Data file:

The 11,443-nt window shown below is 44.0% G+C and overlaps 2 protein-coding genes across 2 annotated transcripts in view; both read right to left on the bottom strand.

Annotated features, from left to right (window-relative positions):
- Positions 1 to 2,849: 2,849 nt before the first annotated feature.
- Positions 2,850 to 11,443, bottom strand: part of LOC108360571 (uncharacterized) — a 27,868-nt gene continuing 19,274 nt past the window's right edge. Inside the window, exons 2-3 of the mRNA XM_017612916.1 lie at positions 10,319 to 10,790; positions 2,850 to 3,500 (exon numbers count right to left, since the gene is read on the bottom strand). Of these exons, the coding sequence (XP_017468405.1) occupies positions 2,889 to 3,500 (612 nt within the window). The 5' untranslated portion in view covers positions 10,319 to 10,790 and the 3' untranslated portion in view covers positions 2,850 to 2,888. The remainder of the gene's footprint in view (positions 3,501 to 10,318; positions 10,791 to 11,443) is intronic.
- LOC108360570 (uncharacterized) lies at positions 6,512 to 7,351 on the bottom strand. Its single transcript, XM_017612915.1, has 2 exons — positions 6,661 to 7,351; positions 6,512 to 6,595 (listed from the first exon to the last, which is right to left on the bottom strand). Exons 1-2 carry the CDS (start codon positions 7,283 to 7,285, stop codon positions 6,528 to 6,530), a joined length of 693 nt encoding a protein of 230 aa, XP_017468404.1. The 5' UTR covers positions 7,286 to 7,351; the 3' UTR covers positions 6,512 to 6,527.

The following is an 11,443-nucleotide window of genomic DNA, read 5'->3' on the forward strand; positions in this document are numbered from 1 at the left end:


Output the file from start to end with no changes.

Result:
The 11,443-nt window shown below is 44.0% G+C and overlaps 2 protein-coding genes across 2 annotated transcripts in view; both read right to left on the bottom strand.

Annotated features, from left to right (window-relative positions):
- Positions 1 to 2,849: 2,849 nt before the first annotated feature.
- Positions 2,850 to 11,443, bottom strand: part of LOC108360571 (uncharacterized) — a 27,868-nt gene continuing 19,274 nt past the window's right edge. Inside the window, exons 2-3 of the mRNA XM_017612916.1 lie at positions 10,319 to 10,790; positions 2,850 to 3,500 (exon numbers count right to left, since the gene is read on the bottom strand). Of these exons, the coding sequence (XP_017468405.1) occupies positions 2,889 to 3,500 (612 nt within the window). The 5' untranslated portion in view covers positions 10,319 to 10,790 and the 3' untranslated portion in view covers positions 2,850 to 2,888. The remainder of the gene's footprint in view (positions 3,501 to 10,318; positions 10,791 to 11,443) is intronic.
- LOC108360570 (uncharacterized) lies at positions 6,512 to 7,351 on the bottom strand. Its single transcript, XM_017612915.1, has 2 exons — positions 6,661 to 7,351; positions 6,512 to 6,595 (listed from the first exon to the last, which is right to left on the bottom strand). Exons 1-2 carry the CDS (start codon positions 7,283 to 7,285, stop codon positions 6,528 to 6,530), a joined length of 693 nt encoding a protein of 230 aa, XP_017468404.1. The 5' UTR covers positions 7,286 to 7,351; the 3' UTR covers positions 6,512 to 6,527.

The following is an 11,443-nucleotide window of genomic DNA, read 5'->3' on the forward strand; positions in this document are numbered from 1 at the left end: